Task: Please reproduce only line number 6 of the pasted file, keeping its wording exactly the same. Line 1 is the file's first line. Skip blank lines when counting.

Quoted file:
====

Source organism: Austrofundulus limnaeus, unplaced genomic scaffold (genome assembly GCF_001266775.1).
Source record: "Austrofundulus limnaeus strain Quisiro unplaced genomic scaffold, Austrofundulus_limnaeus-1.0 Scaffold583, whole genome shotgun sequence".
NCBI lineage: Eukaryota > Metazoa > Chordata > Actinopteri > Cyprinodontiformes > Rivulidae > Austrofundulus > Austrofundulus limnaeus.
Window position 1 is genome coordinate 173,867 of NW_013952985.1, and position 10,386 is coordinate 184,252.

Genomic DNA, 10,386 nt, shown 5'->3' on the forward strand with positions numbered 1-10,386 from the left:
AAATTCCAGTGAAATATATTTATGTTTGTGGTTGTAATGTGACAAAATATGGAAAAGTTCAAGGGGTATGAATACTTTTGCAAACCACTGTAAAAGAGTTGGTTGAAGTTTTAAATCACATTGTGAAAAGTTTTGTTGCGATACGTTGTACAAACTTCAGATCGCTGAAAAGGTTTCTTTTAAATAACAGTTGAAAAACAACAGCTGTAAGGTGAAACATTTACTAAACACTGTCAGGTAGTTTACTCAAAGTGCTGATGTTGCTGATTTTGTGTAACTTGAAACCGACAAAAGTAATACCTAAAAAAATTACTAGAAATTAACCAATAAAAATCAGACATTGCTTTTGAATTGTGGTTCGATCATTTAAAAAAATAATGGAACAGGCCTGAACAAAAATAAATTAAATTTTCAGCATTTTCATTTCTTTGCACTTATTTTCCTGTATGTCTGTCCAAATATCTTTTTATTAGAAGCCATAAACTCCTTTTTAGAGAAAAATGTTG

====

AAATTCCAGTGAAATATATTTATGTTTGTGGTTGTAATGTGACAAAATATGGAAAAGTTCAAGGGGTATGAATACTTTTGCAAACCACTGTAAAAGAGTTGGTTGAAGTTTTAAATCACATTGTGAAAAGTTTTGTTGCGATACGTTGTACAAACTTCAGATCGCTGAAAAGGTTTCTTTTAAATAACAGTTGAAAAACAACAGCTGTAAGGTGAAACATTTACTAAACACTGTCAGGTAGTTTACTCAAAGTGCTGATGTTGCTGATTTTGTGTAACTTGAAACCGACAAAAGTAATACCTAAAAAAATTACTAGAAATTAACCAATAAAAATCAGACATTGCTTTTGAATTGTGGTTCGATCATTTAAAAAAATAATGGAACAGGCCTGAACAAAAATAAATTAAATTTTCAGCATTTTCATTTCTTTGCACTTATTTTCCTGTATGTCTGTCCAAATATCTTTTTATTAGAAGCCATAAACTCCTTTTTAGAGAAAAATGTTG